That my first symptom with a headache. And that was on a Sunday morning and I thought, maybe I’m just dehydrated or I drank too much last night or, you know, stress because at the time, I was in a very rigorous MFA program, Master of Fine Arts program in the US. in Washington DC at George Washington University. And I just finished my first semester two days prior. And so, you know, when the doctors were like, when was your high stress or high blood pressure event? I was like, well, I just finished a semesters worth of school.
But really, this is arbitrary. My stroke was arbitrary. Nothing caused it. Nothing necessarily made it any worse than it might have been. But my first symptom was a headache. And then by 24 hours after that, I had a minor balance problem. And, or, but it was, it was major, but it was just for an instant and I was like, thought I would fall over but I didn’t fall over and that was strange, but it disappeared immediately and then it happened again.
Very late that night, you know, I went to bed thinking if I just go to bed, maybe I have the flu, I just need to get enough rest and I’ll be okay. And I went to bed that night and got up to use the restroom in the middle of the night and I had another balance problem. So I thought, Oh, geez, by tomorrow morning, I should go see someone. So I checked myself into the hospital actually walked to the hospital because I could still walk at that point. And it was only a couple blocks from my apartment 48 hours after my first symptom, and then 48 hours after my I checked in the hospital, I had to be put on a ventilator. Because my hemorrhage it worsened and I was totally paralyzed on the right side of my face and the left side of my body. And I couldn’t speak I couldn’t move. It was real crisis situation.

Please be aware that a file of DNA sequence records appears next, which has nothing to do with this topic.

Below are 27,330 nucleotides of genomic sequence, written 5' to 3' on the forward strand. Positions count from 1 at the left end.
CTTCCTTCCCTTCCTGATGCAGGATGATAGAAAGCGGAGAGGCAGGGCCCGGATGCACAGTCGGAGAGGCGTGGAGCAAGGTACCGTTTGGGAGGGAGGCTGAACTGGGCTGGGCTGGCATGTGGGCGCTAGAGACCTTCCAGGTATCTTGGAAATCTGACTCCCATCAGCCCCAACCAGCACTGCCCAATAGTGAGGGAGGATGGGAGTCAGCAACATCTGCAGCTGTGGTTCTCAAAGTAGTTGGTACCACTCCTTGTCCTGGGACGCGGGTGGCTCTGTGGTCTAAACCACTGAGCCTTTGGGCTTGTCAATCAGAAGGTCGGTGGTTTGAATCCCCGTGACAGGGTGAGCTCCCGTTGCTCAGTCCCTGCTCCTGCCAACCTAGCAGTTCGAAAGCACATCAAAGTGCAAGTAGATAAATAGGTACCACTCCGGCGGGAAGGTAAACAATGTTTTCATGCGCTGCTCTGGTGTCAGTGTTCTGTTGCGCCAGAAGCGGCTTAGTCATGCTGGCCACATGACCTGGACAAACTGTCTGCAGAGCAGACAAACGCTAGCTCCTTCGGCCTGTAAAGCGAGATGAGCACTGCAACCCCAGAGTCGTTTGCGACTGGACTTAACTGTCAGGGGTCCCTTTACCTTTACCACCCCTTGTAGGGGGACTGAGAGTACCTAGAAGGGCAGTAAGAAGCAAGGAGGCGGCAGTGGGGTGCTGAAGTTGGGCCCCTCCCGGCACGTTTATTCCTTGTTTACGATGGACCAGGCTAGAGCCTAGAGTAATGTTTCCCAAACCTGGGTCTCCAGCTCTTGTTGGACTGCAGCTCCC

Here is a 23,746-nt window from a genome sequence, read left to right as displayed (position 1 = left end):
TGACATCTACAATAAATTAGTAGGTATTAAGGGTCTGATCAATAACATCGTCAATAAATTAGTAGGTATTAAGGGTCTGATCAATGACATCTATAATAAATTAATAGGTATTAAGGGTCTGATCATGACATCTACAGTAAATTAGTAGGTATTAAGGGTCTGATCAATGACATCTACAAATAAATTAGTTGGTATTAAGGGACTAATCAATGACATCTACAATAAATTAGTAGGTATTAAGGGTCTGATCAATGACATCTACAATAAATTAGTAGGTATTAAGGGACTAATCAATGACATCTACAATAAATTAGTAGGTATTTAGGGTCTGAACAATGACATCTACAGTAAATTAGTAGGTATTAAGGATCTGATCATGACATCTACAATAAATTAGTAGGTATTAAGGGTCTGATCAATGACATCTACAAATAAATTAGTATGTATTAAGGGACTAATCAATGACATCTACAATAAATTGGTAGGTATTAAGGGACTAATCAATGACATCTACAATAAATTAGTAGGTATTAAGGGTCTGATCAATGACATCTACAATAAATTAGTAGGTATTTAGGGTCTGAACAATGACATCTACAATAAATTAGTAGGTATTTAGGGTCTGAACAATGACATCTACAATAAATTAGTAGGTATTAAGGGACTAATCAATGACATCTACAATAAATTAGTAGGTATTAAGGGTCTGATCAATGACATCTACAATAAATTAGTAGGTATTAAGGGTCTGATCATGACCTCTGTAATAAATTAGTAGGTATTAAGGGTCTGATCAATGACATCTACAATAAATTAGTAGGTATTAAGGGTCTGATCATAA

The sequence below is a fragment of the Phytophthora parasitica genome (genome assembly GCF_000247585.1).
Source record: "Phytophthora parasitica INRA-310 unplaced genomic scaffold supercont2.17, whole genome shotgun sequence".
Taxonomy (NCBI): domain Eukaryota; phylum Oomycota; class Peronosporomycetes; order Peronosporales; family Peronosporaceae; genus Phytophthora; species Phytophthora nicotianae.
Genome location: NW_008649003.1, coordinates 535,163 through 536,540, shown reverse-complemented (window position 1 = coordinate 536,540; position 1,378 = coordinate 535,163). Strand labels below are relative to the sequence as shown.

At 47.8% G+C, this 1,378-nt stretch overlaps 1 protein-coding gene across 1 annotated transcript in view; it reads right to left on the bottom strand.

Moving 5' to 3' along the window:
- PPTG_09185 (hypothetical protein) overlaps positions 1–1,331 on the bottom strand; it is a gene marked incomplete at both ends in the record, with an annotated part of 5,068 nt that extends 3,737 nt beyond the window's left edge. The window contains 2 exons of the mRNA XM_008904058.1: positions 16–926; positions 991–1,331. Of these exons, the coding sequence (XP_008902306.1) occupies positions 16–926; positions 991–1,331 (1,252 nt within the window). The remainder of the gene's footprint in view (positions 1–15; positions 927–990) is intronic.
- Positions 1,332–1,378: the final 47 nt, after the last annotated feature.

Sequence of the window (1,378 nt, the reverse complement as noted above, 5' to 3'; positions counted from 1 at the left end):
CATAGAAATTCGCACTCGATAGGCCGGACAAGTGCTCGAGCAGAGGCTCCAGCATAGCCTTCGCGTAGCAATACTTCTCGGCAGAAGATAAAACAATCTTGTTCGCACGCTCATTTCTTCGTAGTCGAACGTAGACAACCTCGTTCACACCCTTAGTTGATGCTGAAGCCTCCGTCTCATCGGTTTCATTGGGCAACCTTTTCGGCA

Yeah, it’s a it’s interesting how you said you should have done something about it. And I left, I left the symptoms. I didn’t attend to my symptoms for seven days. Before I did something about it, and I had a similar arteriovenous malformation wasn’t in the brainstem mine was near the cerebellum. And as it was bleeding, it started to impact more and more of my left side until the entire left side was numb and I couldn’t feel my balance was a little bit off. I was dragging my leg.
I know I know that you said I should have done something about it sooner but you’ve got no idea really do we? How could we possibly know that you at 33, me at 37 you’ve got something, is about to happen that’s going to dramatically impact your well being and potentially kill you. How do, you know you’re not a doctor.
I had no idea and You know, I’ve gone over this in my head a lot, you know, could I have done something differently? Could I not? And, and several of the doctors told me, you know, if you had shown up earlier in the ER, we probably would have sent you home, you know, because, because the issues were not that significant at that moment. So, um, but time is brain when it comes to stroke and 87% of strokes are ischemic strokes, the blood clot kind, and you can you can do something about those. So I would encourage everyone to get to the hospital ASAP, if they’re having any of the stroke.